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Alternative forms[edit]


From Middle English paramour, paramoure, peramour, paramur, from Old French par amor (for love's sake).



paramour (plural paramours)

  1. (somewhat archaic) An illicit lover, either male or female.
    Synonyms: leman, mistress; see also Thesaurus:mistress
    to run away with a paramour
    • 1848, Thomas Maucalay, 'The History of England from the Accession of James the Second':
      The seducer appeared with dauntless front, accompanied by his paramour.
    • 1934, Yusuf Ali (translator), The Holy Qur'an: Text, Translation and Commentary, surah 4, verse 25:
      They should be chaste, not lustful, nor taking paramours:
    • 2016 February 23, Robbie Collin, “Grimsby review: ' Sacha Baron Cohen's vital, venomous action movie'”, in The Daily Telegraph (London):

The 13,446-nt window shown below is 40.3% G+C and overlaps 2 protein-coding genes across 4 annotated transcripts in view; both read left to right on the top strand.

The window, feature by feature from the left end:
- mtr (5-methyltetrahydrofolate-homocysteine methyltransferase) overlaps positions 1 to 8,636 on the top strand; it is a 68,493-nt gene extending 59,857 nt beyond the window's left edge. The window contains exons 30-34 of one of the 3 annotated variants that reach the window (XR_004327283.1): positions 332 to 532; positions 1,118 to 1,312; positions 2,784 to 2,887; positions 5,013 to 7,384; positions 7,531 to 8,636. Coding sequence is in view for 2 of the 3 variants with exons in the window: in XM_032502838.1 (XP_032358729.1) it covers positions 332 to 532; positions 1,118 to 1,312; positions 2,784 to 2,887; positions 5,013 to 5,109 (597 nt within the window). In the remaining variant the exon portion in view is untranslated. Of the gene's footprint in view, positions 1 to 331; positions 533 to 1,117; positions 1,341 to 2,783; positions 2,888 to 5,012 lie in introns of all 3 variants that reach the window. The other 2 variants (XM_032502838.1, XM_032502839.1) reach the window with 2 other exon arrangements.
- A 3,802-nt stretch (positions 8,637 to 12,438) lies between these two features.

The action scenes are deafening and punchily staged by director Louis Letterier (The Transporter), though I wish he’d set more time aside to spend with Nobby, his paramour Dawn (Rebel Wilson), their shaven-headed brood, and friends
  2. (obsolete) The Virgin Mary or Jesus Christ (when addressed by a person of the opposite sex).



paramour (not comparable)

  1. (obsolete, of loving, etc.) Passionately, out of sexual desire. [from 14thc.]
    Synonyms: devotedly, passionately

Further reading[edit]